Sport Integrity Australia has handed three cases to police from a complaints process initiated after Matildas stalwart Lisa de Vanna's claims of abuse.
Australia's sport watchdog has referred three cases to police from a complaints process triggered by Matildas stalwart Lisa de Vanna's claims of sexual abuse.
Sport Integrity Australia Investigation
- Sports Integrity Australia have referred three cases to the police.
- The original investigation was prompted by claims by former Matildas striker Lisa De Vanna.
- A total of 27 submissions were given to the watchdog, with allegations stemming from the national to the community level.
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The watchdog, Sport Integrity Australia (SIA), is also investigating two complaints itself.
De Vanna, in October last year, went public with allegations she suffered same-sex sexual harassment, abuse and bullying during her decorated 150-game international career.
Her former teammate and W-League stalwart Rhali Dobson also alleged she was a target of sexual harassment in her career.
Football Australia (FA) established an independent complaints process, managed by SIA, to handle any allegations.
The process received 27 submissions: nine complaints from individuals directly impacted by alleged abuse and 18 allegations from witnesses not directly impacted.
SIA on Thursday said it was investigating two of the complaints with the remaining 25 submissions deemed outside the scope of the process.
But three of that batch of 25 submissions have been referred to law enforcement because they contained information that could warrant criminal investigation, SIA said.
SIA called for submissions on allegations including sexual misconduct and abuse, bullying, child abuse and harassment.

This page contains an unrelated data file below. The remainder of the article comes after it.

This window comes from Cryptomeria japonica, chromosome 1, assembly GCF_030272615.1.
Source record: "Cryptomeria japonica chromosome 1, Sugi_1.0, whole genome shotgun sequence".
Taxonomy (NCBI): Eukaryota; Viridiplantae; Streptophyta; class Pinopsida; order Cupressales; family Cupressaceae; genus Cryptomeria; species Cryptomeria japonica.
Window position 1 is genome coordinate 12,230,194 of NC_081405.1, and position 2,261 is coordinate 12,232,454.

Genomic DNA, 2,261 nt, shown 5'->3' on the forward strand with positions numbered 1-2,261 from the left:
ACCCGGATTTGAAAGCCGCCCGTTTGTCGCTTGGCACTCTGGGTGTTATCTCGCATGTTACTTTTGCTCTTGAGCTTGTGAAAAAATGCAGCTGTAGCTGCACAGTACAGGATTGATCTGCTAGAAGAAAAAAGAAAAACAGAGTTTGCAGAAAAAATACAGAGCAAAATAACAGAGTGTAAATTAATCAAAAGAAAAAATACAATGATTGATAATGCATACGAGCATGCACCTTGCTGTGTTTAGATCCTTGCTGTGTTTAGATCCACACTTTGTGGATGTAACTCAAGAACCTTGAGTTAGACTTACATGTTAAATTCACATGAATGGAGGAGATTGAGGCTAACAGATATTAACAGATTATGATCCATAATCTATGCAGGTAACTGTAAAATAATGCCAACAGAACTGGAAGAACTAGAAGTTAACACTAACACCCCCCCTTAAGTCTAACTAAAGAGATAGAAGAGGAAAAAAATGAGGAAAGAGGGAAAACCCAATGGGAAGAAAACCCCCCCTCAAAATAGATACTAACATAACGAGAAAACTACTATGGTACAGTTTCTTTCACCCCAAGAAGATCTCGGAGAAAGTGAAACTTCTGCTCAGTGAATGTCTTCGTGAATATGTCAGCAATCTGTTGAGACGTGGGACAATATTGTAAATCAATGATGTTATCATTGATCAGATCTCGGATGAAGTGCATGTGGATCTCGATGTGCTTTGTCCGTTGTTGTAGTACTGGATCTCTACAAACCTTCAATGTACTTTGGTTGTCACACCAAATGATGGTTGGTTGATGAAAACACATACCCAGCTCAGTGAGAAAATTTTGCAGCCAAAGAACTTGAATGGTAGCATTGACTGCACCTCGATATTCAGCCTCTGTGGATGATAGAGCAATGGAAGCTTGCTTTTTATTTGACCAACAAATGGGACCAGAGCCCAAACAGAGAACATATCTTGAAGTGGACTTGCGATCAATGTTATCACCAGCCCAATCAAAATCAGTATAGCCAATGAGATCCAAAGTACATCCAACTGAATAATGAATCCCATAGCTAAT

The complaints process was limited to Australian soccer's national programs, including the Socceroos and Matildas, and A-League men's, women's and youth competitions.
SIA chief executive David Sharpe said 25 submissions were deemed out of scope for reasons including the allegations didn't occur at national level but at community level.
Other matters were outside its scope because they didn't relate to prohibited conduct, or the submissions were made anonymously.
"Although we received a number of submissions which were out of scope, Sport Integrity Australia evaluated each submission and assisted those lodging complaints to connect them to alternate options or contact the relevant body where possible who could manage the complaint," he said in a statement.
SIA would not comment further while FA, in a statement, said it continued to support the ongoing and confidential process.
"Whilst the (process) and subsequent investigations are ongoing, Football Australia is unable to provide any further comment on the process or related matters at this time," the statement said.
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